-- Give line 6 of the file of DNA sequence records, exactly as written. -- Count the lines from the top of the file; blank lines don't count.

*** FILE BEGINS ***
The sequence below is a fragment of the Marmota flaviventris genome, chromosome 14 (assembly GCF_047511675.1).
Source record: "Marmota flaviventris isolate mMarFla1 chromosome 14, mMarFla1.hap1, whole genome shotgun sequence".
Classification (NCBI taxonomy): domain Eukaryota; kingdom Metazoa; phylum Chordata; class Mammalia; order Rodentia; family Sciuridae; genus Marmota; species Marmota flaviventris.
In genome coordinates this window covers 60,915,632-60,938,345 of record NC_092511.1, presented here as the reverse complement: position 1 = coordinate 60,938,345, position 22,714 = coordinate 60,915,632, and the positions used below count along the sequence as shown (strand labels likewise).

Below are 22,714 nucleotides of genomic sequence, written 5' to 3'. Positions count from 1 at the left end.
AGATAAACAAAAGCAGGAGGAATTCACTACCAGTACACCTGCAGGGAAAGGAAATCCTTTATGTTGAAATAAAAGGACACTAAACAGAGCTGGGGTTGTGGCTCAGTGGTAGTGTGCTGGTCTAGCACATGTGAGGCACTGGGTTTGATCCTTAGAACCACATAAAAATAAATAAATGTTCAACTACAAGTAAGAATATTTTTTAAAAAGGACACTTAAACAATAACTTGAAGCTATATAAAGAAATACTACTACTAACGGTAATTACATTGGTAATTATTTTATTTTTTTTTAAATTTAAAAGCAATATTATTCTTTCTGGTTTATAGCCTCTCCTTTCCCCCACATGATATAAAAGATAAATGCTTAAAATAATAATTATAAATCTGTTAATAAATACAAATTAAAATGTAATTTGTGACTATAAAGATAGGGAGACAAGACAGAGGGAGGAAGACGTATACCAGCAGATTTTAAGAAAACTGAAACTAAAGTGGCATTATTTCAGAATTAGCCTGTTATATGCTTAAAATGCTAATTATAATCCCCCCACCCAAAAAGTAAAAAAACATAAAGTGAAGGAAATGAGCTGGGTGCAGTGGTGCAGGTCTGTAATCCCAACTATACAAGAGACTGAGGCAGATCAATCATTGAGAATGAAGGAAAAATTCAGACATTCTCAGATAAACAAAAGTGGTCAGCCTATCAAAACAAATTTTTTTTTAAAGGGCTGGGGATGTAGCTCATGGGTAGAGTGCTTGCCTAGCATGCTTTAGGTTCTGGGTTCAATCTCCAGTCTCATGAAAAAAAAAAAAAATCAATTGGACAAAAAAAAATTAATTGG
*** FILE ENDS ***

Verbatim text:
AGATAAACAAAAGCAGGAGGAATTCACTACCAGTACACCTGCAGGGAAAGGAAATCCTTTATGTTGAAATAAAAGGACACTAAACAGAGCTGGGGTTGTGGCTCAGTGGTAGTGTGCTGGTCTAGCACATGTGAGGCACTGGGTTTGATCCTTAGAACCACATAAAAATAAATAAATGTTCAACTACAAGTAAGAATATTTTTTAAAAAGGACACTTAAACAATAACTTGAAGCTATATAAAGAAATACTACTACTAACGGTAATTACATTGGTAATTATTTTATTTTTTTTTAAATTTAAAAGCAATATTATTCTTTCTGGTTTATAGCCTCTCCTTTCCCCCACATGATATAAAAGATAAATGCTTAAAATAATAATTATAAATCTGTTAATAAATACAAATTAAAATGTAATTTGTGACTATAAAGATAGGGAGACAAGACAGAGGGAGGAAGACGTATACCAGCAGATTTTAAGAAAACTGAAACTAAAGTGGCATTATTTCAGAATTAGCCTGTTATATGCTTAAAATGCTAATTATAATCCCCCCACCCAAAAAGTAAAAAAACATAAAGTGAAGGAAATGAGCTGGGTGCAGTGGTGCAGGTCTGTAATCCCAACTATACAAGAGACTGAGGCAGATCAATCATTGAGAATGAAGGAAAAATTCAGACATTCTCAGATAAACAAAAGTGGTCAGCCTATCAAAACAAATTTTTTTTTAAAGGGCTGGGGATGTAGCTCATGGGTAGAGTGCTTGCCTAGCATGCTTTAGGTTCTGGGTTCAATCTCCAGTCTCATGAAAAAAAAAAAAAATCAATTGGACAAAAAAAAATTAATTGG